And so I sat in the theater with my overpriced nachos and contraband lemonade, enjoying the movie, and waiting for the scene. When it came, I was pleased: They kept the banter about Augustus’ leg, the breathing tube bit totally worked, and they topped it all off with this beautiful slow pan of Hazel and Augustus wrapped up in the hotel covers, both Gus’ amputated leg sans prosthetic and Hazel’s breathing tube clearly visible.
The movie was not without its flaws, of course. It was severely lacking in people of color. The only named (and in focus) character of color was Dr. Maria, Hazel’s Black doctor, whose opinion on Hazel traveling to Amsterdam is initially overridden by a white male doctor. Though Dr. Maria’s opinion reigns in the end, it is worth noting that film is a visual medium and visually the Black doctor was still depicted in such a way where she was subordinate to a white male. In the book, the race of Dr. Maria isn’t mentioned, nor the races of the other children in support group who also have cancer. Nor is there any discussion of children with cancer who aren’t from middle class families in either the book or the movie. And it was disappointing to see they hadn’t included Augustus pulling out a condom in the film. However, even with these flaws, the movie was quite impressive.
Sexual pleasure can be a taboo subject in our society almost everywhere but in our entertainment, where it is arguably overdone. But even in our media, sex seems to be the sole privilege of young, white, single, and non-disabled people. The denial of sexual pleasure in media to anyone but this select group feeds back in the problem of underrepresentation. But the denial of sexual pleasure in our lives is a topic that affects our livelihoods.
Mitchell Tepper argues that sexual pleasure “can enhance an intimate relationship. It can add a sense of connectedness to the world or to each other. It can heal a sense of emotion and isolation so many of us feel even though we are socially integrated. It can help build our immunity against media messages that can make us feel as if we don’t deserve pleasure.”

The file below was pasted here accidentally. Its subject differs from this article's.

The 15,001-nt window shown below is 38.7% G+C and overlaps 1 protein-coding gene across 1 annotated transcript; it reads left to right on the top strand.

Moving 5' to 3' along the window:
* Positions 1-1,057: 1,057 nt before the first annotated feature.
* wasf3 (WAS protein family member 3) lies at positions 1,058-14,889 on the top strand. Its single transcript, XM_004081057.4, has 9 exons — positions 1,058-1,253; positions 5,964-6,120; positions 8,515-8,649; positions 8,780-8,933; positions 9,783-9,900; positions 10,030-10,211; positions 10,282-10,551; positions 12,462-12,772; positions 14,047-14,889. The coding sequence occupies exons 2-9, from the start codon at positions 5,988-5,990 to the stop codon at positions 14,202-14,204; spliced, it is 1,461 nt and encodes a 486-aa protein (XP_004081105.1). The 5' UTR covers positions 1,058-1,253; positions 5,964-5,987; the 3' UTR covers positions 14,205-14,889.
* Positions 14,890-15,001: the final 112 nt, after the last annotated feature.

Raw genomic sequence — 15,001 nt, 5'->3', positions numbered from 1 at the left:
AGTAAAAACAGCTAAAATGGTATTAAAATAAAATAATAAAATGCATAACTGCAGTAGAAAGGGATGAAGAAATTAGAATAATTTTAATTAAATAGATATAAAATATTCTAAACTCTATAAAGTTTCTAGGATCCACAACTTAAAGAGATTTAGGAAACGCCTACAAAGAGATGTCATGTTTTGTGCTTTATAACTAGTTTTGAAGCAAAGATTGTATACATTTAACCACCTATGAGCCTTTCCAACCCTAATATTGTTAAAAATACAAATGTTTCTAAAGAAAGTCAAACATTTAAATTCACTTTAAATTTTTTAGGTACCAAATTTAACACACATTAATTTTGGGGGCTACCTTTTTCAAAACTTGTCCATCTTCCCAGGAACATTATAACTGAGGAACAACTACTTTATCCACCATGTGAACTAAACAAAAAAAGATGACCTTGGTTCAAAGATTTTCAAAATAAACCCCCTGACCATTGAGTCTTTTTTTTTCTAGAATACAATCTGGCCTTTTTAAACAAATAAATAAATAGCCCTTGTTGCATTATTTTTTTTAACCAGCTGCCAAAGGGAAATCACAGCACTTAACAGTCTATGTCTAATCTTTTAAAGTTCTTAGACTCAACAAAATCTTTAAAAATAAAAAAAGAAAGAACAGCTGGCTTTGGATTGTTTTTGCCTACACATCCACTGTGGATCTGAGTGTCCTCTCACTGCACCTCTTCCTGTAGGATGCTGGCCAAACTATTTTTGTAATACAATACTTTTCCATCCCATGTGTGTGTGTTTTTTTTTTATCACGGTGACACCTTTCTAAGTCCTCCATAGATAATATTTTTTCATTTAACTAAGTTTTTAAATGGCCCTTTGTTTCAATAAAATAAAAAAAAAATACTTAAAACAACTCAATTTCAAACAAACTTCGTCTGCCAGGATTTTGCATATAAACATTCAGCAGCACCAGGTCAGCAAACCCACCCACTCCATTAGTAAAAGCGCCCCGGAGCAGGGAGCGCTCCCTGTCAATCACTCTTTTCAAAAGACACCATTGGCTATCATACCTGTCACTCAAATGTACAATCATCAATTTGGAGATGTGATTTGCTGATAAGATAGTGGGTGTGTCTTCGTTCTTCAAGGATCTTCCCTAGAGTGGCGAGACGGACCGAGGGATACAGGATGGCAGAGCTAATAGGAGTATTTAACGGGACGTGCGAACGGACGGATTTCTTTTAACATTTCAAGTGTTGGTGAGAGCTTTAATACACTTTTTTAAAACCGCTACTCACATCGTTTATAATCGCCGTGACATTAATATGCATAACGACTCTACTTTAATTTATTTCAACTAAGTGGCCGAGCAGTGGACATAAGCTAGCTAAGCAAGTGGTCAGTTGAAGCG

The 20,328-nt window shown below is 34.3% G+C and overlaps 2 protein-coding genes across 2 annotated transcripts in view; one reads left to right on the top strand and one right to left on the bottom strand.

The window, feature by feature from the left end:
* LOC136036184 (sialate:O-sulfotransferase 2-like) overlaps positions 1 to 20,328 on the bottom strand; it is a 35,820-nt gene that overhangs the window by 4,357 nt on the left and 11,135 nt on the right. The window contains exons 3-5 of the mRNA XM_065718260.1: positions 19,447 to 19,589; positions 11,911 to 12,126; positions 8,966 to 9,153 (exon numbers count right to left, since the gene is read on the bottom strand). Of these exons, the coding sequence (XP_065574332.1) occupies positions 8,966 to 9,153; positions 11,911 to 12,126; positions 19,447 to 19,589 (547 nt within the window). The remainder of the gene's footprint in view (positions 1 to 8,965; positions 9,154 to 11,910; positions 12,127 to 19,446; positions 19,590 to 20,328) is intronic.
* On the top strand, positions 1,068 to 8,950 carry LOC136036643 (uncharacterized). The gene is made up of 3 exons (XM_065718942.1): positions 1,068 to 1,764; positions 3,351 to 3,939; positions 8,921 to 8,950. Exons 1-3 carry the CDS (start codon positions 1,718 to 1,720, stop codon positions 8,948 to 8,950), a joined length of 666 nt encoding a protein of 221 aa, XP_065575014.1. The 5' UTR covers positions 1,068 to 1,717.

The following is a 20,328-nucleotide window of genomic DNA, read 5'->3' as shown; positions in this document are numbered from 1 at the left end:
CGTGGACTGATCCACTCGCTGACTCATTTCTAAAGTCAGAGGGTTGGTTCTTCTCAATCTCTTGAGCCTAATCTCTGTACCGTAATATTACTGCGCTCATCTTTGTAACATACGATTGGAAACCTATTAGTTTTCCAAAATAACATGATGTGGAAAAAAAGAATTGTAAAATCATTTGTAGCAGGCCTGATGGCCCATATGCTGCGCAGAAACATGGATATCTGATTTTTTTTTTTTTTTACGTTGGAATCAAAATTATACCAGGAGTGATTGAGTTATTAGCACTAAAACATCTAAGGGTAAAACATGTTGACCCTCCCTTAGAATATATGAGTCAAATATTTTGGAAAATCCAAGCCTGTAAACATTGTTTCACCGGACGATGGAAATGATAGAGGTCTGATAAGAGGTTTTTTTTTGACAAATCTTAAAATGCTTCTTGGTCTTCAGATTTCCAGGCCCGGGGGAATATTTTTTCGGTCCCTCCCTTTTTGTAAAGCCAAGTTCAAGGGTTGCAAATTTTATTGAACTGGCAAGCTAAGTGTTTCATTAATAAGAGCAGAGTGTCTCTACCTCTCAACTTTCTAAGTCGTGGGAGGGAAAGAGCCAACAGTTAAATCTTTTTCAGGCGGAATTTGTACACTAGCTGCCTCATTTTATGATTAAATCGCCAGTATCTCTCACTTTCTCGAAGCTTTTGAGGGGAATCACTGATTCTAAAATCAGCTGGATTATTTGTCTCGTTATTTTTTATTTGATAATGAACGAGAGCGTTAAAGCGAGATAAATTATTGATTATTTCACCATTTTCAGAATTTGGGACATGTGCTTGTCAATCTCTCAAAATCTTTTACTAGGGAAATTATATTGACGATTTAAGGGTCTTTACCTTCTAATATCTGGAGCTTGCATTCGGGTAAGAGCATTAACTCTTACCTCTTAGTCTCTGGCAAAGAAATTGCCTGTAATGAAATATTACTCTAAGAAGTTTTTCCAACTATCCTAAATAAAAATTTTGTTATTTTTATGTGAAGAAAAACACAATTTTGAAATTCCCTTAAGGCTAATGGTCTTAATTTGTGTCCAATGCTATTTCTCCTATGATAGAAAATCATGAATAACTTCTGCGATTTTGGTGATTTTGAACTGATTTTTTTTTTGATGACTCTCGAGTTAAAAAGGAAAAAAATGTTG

He goes on to say that “when we do not include a discourse of pleasure we perpetuate [people with disabilities’] asexual and victimization status.” Sexual pleasure, for many, is a natural part of the human experience, and no one should be denied it solely based on something that is out of their control, whether it be race, gender, orientation, or disability. This translates to our media: When we consistently deny characters sexual pleasure, we deny them part of the human experience, which we cannot afford to do in an age where media is everywhere.
TFIOS is a step in the right direction, as it explores the lives of these teenagers with all the depth and nuance one could ask for, with both the book
and the movie doing its characters justice.
It is quite commonplace, while traversing the Internet, to find an article that dismisses young people and/or the things they enjoy. Often all I have to do is log in to Twitter to find yet another exposé on how narcissistic we are, how risqué our media is, or how embarrassed adults should be if they are enjoying our books.
When The Fault in Our Stars led the box office over the Tom Cruise flick Edge of Tomorrow during its opening weekend, the fact that its primary audience consisted of young women became one of the biggest focal points among media outlets. What I find much more interesting about TFIOS, compared to many other popular films, is the care Green and the film’s team evidently put into
creating the book and movie, respectively, ensuring an honest portrayal of teenagers with both cancer and disability. It doesn’t romanticize anything, nor does it vilify anything; it simply tells the story in all its nuanced beauty. The Fault in Our Stars challenges everyone to imagine its characters complexly, to see beyond our own preconceived ideas of who these characters should be and to whom they really are. This is a feat that is impressive no matter the intended demographic, a feat that I’m sure makes everyone involved in the production of the book and film proud.
The title, The Fault in Our Stars, is a play on the Shakespeare
quote, “The fault, dear Brutus, is not in our stars, but in ourselves that we are underlings.” This implies that the problems in our lives aren’t due to what we call fate , but to our own failings. TFIOS argues conversely, asserting that there are inequities in our lives that have nothing to do with our failings, but that doesn’t make anyone’s life less valuable, simply less privileged. I definitely agree with this assertion , for in many cases there are things in this world that are out of our control.
However, the faults in our media are within our power to change. It is up to us, in this age of infinite screens, to ensure that the images we see daily are nuanced ones. The Fault in Our Stars is a step in the right direction, and I am hopeful that it will open doors to stories that follow in its stead.